Poems & Essays

31 Mar

Uncertain Patience

General/Column No Response

“May I help you?”

“Yes. I’m here for a blood test.”

She aimlessly rifled through a stack of papers until she found one and placed it in front of me. I filled out at least fifty contact forms in the past year, but this one was different.

Glacing around the waiting room, I avoided direct eye contact with the two other individuals. Most people prefer to remain anonymous. The person seated to my left was dressed in a dark grey business suit, yellow tie and he was reading the Wall Street Journal. The woman seated across from me wore a royal blue dress, a pearl necklace and she was typing in a hostile manner on her laptop. My attire consisted of a t-shirt, shorts, flip flops and my activity of choice was observing people in a waiting room. I felt underdressed and unproductive. Is it possible to be unproductive and underdressed in a waiting room?

My attention shifted back to the woman across from, but I was unable to concentrate. Today I would find out if the procedure worked. Before attempting the most recent course of action, my doctor said to me, “This is the end of the line. This is the most that science can offer you at this time.” As you can imagine, these words of encouragement were all I could think about as I waited to find out if science was on my side.

When I first received my diagnoses I was shocked. I was young, strong, and healthy. How could something be physically wrong with me? For the first time in my life I felt broken. At first my doctor implied my issue was minor and would require little invention. A year later, lots of medications, blood tests and two procedures I was still broken. And now the doctor’s outlook went from minor to out of options.

“Cheryl Maguire,” the nurse called my name.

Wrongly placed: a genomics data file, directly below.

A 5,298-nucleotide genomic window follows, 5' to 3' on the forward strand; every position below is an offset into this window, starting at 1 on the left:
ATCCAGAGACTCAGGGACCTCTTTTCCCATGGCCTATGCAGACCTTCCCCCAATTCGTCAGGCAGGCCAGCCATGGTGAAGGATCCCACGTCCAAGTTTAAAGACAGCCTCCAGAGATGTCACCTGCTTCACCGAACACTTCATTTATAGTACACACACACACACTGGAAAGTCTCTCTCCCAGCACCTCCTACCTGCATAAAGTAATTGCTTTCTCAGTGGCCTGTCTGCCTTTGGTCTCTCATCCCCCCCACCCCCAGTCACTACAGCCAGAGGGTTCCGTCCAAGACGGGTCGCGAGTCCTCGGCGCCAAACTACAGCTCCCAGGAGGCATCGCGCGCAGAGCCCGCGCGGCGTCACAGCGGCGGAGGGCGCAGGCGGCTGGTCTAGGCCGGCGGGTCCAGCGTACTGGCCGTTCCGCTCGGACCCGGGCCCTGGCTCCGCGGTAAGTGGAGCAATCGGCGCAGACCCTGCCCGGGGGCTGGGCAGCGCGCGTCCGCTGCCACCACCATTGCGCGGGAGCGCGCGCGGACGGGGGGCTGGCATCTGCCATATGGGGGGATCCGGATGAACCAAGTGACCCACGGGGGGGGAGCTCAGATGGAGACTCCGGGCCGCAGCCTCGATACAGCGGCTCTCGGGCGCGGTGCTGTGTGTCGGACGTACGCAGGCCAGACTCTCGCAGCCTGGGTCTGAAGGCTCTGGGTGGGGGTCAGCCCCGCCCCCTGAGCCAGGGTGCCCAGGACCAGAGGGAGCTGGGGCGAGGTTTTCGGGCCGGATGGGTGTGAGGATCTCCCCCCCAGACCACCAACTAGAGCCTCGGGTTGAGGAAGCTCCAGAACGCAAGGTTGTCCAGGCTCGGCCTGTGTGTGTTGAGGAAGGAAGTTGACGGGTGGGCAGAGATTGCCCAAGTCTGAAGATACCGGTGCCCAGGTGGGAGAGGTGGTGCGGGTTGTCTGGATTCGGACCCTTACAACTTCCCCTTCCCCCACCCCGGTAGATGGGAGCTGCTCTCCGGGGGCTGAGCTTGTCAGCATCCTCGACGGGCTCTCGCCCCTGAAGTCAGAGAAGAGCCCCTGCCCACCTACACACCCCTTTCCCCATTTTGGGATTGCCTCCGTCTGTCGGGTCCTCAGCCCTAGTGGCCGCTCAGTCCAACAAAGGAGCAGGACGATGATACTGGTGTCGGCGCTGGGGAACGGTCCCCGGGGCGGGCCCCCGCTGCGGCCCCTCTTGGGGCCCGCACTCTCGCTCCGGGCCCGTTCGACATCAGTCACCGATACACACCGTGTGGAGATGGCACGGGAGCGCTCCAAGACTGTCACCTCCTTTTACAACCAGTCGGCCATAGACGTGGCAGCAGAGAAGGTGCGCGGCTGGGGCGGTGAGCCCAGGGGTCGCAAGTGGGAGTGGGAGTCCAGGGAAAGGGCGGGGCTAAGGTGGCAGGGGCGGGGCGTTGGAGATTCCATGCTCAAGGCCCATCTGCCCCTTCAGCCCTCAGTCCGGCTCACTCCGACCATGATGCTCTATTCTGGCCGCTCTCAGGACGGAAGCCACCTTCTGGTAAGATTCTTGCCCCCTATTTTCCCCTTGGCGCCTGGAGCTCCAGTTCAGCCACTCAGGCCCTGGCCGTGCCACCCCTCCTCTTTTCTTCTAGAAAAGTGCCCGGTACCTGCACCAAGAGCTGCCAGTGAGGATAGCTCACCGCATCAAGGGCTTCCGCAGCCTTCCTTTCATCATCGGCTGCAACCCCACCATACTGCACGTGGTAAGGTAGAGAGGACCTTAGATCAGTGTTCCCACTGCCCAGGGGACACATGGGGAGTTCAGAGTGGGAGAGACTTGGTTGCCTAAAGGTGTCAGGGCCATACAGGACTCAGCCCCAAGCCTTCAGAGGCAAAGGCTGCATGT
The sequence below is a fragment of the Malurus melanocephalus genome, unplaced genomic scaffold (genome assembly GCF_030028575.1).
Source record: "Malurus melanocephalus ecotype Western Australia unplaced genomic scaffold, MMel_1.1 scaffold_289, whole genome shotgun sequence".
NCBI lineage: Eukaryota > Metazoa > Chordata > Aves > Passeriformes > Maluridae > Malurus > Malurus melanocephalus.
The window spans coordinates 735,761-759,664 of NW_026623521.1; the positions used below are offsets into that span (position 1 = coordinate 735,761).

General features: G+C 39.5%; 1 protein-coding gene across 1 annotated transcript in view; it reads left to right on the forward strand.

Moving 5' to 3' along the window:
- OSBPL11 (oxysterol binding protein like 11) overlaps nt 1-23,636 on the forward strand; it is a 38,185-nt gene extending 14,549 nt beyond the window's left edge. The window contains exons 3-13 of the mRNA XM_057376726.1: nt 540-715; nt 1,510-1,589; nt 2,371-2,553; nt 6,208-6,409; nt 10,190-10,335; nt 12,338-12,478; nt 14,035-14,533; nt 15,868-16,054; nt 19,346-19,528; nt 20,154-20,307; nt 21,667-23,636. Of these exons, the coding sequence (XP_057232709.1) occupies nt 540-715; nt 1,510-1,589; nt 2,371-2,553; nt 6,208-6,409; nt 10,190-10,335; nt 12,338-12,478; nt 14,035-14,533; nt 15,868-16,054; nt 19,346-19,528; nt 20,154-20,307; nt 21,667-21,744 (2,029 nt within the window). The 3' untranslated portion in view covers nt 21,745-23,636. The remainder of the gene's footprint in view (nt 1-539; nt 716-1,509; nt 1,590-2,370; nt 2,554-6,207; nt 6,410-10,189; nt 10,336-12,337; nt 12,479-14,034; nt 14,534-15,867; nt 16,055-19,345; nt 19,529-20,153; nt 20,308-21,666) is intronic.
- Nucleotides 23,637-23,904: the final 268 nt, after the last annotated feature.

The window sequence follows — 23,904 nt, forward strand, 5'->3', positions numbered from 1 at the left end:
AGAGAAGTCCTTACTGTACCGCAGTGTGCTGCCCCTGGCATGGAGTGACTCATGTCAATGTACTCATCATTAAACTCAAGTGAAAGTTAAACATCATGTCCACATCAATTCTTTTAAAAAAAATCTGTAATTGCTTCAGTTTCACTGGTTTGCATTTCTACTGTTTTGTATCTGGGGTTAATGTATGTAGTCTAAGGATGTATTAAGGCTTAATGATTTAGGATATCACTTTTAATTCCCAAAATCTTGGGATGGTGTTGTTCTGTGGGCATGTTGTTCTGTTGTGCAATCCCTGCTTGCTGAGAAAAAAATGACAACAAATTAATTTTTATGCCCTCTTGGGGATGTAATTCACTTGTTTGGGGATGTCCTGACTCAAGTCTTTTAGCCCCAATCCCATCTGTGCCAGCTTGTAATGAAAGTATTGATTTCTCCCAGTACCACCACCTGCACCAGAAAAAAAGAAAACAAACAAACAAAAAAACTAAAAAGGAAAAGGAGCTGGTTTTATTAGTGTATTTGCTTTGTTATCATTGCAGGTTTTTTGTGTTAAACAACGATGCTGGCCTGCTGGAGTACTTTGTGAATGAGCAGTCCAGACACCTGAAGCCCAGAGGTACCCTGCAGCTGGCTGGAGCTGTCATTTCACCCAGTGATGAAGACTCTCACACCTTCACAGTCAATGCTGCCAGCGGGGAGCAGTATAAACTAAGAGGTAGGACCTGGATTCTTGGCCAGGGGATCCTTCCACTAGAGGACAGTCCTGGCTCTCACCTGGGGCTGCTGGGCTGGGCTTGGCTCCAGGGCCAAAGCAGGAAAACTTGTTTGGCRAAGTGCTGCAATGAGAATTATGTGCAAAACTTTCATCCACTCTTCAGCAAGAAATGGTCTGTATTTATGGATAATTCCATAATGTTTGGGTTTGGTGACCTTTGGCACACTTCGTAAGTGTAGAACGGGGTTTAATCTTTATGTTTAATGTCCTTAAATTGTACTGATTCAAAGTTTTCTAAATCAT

“Here,” I responded as I followed her to the room with the chair containing an arm rest.

No instructions were necessary. Positioning my arm face up, my fist squeezed tight, I was ready for the needle. I glanced down at my arm. The red marks were a reminder of all the times I was there before. Both arms covered with the spots. It was summer time which made it difficult to cover up. No one at work knew about my diagnosis. I often would hide my arms which was the only physical indication that something was wrong with me.

The nurse smiled as she knotted the white band around my forearm. She tapped my arm and then pressed the needle into my skin, instructing me to, “relax my hand.”

The blood trickled into the vial. My eyes fixated on the crimson color circulating in a motion similar to an ocean wave.

“Do you like Biology?”

A befuddled look must have encompassed my face.

“You are staring at your blood as it enters the vial. Most patients look away so I was wondering if you have an interest in Biology?”

“It’s been a long year. I really need this to work,” I said.

She pulled the needle out, gingerly applying the bandage on my newest abrasion.

“Good Luck,” she said as she walked away, holding my future in her right hand.

A few hours later my phone rang.

“This is a nurse calling with your test results,” she said. She continued to speak, but I couldn’t process what she was saying. Then I heard the word, “positive.”

I tried to figure out what it meant. The nurse then she said a word which cleared up any doubt. A non-medical word. A word anyone could understand.



“I know this is a lot of information. Because there are two embryos and you have high levels of HCG, I would say with about 95% certainty that you are expecting twins.”

Twins. Placing my hand on my stomach, I smiled. In fact, it was the first real smile in over a year. Uncertain for so long of what my future would be, I now knew.

I am a mother.


Cheryl Maguire is a mother of twins and a daughter. Her writing has been published in Mothers Always Write, Chicken Soup for the Soul: Count Your Blessings, Twins Magazine, It’s Twins, and Twin Connections.
You can find her at Twitter @CherylMaguire05

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